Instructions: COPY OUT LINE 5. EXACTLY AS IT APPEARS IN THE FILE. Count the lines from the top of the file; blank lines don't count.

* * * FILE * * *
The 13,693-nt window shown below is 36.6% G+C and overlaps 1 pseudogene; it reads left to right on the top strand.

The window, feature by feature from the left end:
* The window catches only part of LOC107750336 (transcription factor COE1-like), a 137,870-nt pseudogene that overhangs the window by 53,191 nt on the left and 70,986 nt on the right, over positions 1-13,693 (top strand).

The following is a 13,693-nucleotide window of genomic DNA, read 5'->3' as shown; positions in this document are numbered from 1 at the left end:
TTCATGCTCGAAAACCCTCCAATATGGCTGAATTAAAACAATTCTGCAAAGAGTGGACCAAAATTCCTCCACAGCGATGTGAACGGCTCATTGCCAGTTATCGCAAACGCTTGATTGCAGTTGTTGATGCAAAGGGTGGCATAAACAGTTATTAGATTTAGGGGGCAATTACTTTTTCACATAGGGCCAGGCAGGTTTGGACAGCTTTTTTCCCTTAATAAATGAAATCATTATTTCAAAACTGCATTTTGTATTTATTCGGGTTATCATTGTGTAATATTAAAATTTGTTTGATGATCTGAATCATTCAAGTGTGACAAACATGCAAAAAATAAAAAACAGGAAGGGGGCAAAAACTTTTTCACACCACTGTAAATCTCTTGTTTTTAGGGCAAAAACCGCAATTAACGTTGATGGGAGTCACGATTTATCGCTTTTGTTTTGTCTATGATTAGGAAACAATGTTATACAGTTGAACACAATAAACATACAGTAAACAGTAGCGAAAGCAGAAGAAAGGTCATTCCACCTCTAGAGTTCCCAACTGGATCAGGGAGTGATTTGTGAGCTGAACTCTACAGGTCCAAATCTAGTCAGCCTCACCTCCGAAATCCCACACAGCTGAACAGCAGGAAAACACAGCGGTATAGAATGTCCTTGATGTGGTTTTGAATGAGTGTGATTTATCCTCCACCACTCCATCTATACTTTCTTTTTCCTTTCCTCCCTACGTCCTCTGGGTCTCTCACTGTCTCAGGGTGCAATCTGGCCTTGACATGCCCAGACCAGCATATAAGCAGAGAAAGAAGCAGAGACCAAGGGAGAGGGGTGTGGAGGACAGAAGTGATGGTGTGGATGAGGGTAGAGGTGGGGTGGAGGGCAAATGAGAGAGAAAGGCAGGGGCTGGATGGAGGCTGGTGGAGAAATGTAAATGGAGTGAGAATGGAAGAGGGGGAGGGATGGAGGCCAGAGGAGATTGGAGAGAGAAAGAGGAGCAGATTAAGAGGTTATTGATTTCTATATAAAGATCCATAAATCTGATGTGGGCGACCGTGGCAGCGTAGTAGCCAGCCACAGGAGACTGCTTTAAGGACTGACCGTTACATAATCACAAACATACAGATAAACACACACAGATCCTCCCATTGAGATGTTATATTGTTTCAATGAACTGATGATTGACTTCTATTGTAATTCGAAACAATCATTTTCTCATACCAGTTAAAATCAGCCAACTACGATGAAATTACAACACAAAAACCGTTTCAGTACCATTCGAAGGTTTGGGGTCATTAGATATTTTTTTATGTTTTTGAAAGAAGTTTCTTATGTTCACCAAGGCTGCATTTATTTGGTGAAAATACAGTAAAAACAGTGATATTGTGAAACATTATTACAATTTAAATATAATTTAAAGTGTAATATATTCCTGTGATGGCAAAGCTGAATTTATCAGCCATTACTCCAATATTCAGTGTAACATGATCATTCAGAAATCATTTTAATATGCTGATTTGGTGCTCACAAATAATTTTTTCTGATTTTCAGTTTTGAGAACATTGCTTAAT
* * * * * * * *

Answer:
TTCATGCTCGAAAACCCTCCAATATGGCTGAATTAAAACAATTCTGCAAAGAGTGGACCAAAATTCCTCCACAGCGATGTGAACGGCTCATTGCCAGTTATCGCAAACGCTTGATTGCAGTTGTTGATGCAAAGGGTGGCATAAACAGTTATTAGATTTAGGGGGCAATTACTTTTTCACATAGGGCCAGGCAGGTTTGGACAGCTTTTTTCCCTTAATAAATGAAATCATTATTTCAAAACTGCATTTTGTATTTATTCGGGTTATCATTGTGTAATATTAAAATTTGTTTGATGATCTGAATCATTCAAGTGTGACAAACATGCAAAAAATAAAAAACAGGAAGGGGGCAAAAACTTTTTCACACCACTGTAAATCTCTTGTTTTTAGGGCAAAAACCGCAATTAACGTTGATGGGAGTCACGATTTATCGCTTTTGTTTTGTCTATGATTAGGAAACAATGTTATACAGTTGAACACAATAAACATACAGTAAACAGTAGCGAAAGCAGAAGAAAGGTCATTCCACCTCTAGAGTTCCCAACTGGATCAGGGAGTGATTTGTGAGCTGAACTCTACAGGTCCAAATCTAGTCAGCCTCACCTCCGAAATCCCACACAGCTGAACAGCAGGAAAACACAGCGGTATAGAATGTCCTTGATGTGGTTTTGAATGAGTGTGATTTATCCTCCACCACTCCATCTATACTTTCTTTTTCCTTTCCTCCCTACGTCCTCTGGGTCTCTCACTGTCTCAGGGTGCAATCTGGCCTTGACATGCCCAGACCAGCATATAAGCAGAGAAAGAAGCAGAGACCAAGGGAGAGGGGTGTGGAGGACAGAAGTGATGGTGTGGATGAGGGTAGAGGTGGGGTGGAGGGCAAATGAGAGAGAAAGGCAGGGGCTGGATGGAGGCTGGTGGAGAAATGTAAATGGAGTGAGAATGGAAGAGGGGGAGGGATGGAGGCCAGAGGAGATTGGAGAGAGAAAGAGGAGCAGATTAAGAGGTTATTGATTTCTATATAAAGATCCATAAATCTGATGTGGGCGACCGTGGCAGCGTAGTAGCCAGCCACAGGAGACTGCTTTAAGGACTGACCGTTACATAATCACAAACATACAGATAAACACACACAGATCCTCCCATTGAGATGTTATATTGTTTCAATGAACTGATGATTGACTTCTATTGTAATTCGAAACAATCATTTTCTCATACCAGTTAAAATCAGCCAACTACGATGAAATTACAACACAAAAACCGTTTCAGTACCATTCGAAGGTTTGGGGTCATTAGATATTTTTTTATGTTTTTGAAAGAAGTTTCTTATGTTCACCAAGGCTGCATTTATTTGGTGAAAATACAGTAAAAACAGTGATATTGTGAAACATTATTACAATTTAAATATAATTTAAAGTGTAATATATTCCTGTGATGGCAAAGCTGAATTTATCAGCCATTACTCCAATATTCAGTGTAACATGATCATTCAGAAATCATTTTAATATGCTGATTTGGTGCTCACAAATAATTTTTTCTGATTTTCAGTTTTGAGAACATTGCTTAAT